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An example of a locked box that contains a lethal substance for euthanasia patients (ABC News)

A review of Victoria’s voluntary assisted dying laws has ruled out expanding the scheme to people with dementia and letting doctors initiate conversations about euthanasia with the terminally ill. Source: The Age.

A mandated five-year review of the law is underway, but the Health Department says it will “not consider changes to the legislation”.

The review, which has been slammed by euthanasia advocates, will instead focus on how the existing voluntary assisted dying (VAD) legislation is operating.

Senior medicine and law academics wrote to Victorian Health Minister Mary-Anne Thomas this week to express their concerns about the limited scope of the review.

“It is our view that to limit the review of the VAD system in this manner – that is, to exclude or prevent a review of the legislation itself – is mistaken and fails to discharge either the requirements of the legislation or the expectations of the community,” wrote Monash University’s Paul Komesaroff and Sydney University professors Ian Kerridge and Cameron Stewart.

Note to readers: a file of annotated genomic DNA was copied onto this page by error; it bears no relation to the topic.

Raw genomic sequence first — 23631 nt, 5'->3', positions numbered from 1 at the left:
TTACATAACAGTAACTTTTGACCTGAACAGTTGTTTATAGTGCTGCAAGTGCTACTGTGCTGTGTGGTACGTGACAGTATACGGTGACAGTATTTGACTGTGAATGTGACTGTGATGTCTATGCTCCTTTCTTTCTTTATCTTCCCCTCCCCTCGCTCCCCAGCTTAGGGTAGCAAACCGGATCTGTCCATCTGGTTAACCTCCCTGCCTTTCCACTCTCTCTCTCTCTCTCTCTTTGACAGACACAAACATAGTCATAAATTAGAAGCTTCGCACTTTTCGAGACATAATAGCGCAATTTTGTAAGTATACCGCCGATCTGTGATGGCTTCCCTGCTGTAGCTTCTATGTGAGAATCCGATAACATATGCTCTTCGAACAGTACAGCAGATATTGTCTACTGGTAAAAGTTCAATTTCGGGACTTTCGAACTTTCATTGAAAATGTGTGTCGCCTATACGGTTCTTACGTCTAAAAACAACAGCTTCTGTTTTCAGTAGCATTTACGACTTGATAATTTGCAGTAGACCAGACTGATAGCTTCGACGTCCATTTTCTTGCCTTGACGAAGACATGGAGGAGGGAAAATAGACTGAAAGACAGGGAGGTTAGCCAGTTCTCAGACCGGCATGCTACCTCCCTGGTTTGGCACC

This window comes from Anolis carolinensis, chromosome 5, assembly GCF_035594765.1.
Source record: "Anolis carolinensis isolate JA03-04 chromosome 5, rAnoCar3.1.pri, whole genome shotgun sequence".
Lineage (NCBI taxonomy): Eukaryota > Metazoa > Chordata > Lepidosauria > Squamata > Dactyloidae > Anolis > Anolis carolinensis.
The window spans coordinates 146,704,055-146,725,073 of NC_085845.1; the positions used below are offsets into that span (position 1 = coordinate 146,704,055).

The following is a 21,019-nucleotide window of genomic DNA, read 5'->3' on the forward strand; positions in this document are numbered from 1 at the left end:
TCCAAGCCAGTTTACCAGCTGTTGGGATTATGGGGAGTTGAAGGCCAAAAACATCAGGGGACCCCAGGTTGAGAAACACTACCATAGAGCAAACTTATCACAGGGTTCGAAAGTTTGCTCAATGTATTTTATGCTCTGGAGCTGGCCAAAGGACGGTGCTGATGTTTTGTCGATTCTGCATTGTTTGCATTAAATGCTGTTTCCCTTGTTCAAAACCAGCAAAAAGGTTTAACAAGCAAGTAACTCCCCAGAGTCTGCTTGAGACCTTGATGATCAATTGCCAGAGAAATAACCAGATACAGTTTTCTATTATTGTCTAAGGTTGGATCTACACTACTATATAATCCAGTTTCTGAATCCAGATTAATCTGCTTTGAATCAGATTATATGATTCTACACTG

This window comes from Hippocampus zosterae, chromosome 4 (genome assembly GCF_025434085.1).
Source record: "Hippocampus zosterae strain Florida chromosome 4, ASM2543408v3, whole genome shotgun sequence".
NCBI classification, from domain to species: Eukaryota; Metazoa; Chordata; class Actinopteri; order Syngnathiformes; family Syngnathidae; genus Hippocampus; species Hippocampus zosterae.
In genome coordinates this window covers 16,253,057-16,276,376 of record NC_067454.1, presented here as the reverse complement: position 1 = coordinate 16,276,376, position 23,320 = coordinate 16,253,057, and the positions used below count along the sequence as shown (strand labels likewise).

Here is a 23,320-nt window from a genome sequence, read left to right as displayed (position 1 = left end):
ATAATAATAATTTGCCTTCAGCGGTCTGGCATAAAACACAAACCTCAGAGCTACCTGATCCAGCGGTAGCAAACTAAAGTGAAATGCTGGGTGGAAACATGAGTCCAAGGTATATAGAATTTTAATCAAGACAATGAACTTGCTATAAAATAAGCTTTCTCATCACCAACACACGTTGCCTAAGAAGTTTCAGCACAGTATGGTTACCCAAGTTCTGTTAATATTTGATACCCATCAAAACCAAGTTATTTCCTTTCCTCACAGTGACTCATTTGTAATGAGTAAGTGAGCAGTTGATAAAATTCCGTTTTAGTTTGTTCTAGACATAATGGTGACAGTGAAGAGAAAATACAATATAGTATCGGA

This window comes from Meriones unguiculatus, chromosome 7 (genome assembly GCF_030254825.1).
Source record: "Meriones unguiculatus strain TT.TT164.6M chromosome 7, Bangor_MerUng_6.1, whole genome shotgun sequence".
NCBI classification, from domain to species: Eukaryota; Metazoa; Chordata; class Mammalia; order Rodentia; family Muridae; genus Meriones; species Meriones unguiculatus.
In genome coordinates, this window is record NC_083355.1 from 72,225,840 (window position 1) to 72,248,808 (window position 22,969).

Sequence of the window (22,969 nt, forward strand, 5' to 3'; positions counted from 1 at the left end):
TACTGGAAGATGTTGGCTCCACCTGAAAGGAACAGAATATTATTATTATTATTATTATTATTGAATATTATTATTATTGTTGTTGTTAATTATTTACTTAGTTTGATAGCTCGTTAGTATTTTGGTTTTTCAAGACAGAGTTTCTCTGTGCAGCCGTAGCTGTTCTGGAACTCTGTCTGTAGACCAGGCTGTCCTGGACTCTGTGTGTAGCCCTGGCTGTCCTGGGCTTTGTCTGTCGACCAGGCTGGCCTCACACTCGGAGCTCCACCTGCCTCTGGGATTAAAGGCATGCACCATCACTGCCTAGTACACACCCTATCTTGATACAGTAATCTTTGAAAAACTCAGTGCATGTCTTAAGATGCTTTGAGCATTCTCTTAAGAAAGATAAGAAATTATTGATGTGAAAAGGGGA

Professor Komesaroff said a clause – which was introduced as a safeguard to prevent coercion – that makes it illegal for doctors to start a conversation about voluntary assisted dying with terminally ill patients “obstructs conversations between professional carers and patients who are seeking information”.

Submissions to the review close later this month, with the findings to be tabled in Parliament later this year.

Dr Nick Carr, who is one of the state’s most active prescribers of voluntary assisted dying substances, said the review was a missed opportunity. He advocates expanding the scheme to people with dementia and relaxing the requirement for patients to have a prognosis of death within six months (and 12 months for neurodegenerative diseases).

A Victorian Government spokesman said while legislative changes were not within the scope of the review, all legislation was reviewed and updated periodically to ensure it was fit for purpose.

In 2017, Victoria became the first Australian state to introduce euthanasia legislation.


Euthanasia advocates slam state review for ruling out expansion (By Henrietta Cook, The Age)


Ban on doctors raising voluntary assisted dying with ill patients to remain as Victoria reviews law (The Guardian)

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